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Women with breast cancer have an increased risk of atrial fibrillation

Posted on 1/9/2009 5:15:16 PMCET


Women with breast cancer may have a higher incidence of atrial fibrillation (AF) within three years after the diagnosis of cancer compared with other women of the same age, according to a retrospective study conducted in Denmark and published in the journal HeartRhythm.

According to the World Cancer Research Foundation, breast cancer is most common among women all over the world and the second most common. In fact, worldwide in 2018, more than two million new cases were reported. Researchers suggest that patients with breast cancer may develop AF because it causes inflammation, a known risk factor. for atrial fibrillation.

Current treatments allow approximately 80 percent of breast cancer patients to survive for a long time. However, long-term complications from both cancer and treatment can threaten healthy survival. In particular, the survivors experienced an increase in the frequency of cardiovascular diseases, especially heart failure and ischemic heart disease.

Using national registries in Denmark, researchers analyzed the long-term incidence of atrial fibrillation among these patients compared to the general population. They identified women diagnosed with breast cancer between 1998 and 2015, and then compared 74 155 patients with breast cancer, depending on age and gender, with 222,465 random people.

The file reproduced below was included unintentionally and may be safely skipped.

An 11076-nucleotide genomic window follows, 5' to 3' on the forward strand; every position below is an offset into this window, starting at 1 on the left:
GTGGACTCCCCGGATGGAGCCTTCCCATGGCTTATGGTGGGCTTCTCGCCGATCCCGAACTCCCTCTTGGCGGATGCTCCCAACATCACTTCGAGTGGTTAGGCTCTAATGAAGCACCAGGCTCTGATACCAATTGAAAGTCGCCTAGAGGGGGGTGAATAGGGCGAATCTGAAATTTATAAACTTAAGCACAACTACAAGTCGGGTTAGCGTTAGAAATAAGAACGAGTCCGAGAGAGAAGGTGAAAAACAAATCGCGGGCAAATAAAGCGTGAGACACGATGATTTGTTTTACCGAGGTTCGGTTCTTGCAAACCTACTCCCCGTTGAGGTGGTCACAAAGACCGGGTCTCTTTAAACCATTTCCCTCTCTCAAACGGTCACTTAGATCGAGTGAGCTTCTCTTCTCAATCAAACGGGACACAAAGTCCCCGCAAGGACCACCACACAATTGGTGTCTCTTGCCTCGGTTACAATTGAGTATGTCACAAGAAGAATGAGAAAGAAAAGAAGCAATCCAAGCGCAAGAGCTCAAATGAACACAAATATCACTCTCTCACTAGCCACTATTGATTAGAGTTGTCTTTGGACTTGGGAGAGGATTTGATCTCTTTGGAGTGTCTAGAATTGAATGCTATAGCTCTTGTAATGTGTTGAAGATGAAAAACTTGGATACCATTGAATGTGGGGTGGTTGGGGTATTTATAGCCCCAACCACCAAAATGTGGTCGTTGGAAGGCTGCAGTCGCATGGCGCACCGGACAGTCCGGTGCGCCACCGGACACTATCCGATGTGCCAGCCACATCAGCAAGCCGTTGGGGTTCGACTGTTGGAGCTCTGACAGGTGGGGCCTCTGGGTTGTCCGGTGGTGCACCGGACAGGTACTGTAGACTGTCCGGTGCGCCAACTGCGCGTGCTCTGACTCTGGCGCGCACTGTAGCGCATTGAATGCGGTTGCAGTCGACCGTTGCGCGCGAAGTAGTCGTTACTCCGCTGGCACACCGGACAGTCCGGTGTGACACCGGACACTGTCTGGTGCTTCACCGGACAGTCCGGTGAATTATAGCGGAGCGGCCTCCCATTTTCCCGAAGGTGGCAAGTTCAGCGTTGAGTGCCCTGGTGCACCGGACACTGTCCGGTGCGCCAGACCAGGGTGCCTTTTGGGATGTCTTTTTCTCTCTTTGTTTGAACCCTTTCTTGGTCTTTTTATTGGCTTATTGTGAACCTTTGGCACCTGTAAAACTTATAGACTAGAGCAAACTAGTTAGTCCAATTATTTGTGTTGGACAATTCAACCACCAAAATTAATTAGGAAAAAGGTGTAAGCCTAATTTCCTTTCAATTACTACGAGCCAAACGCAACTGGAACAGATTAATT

Researchers have found that patients with breast cancer have an increased risk of AF, and this risk depends on the age and time since the diagnosis was made. People under the age of sixty had a double risk in the first six months after diagnosis, and 80 percent higher risk from six months to three years after diagnosis. Those over sixty had a risk similar to that of the population during the first six months, but they had an increase in risk from 14 percent from six months to three years later.

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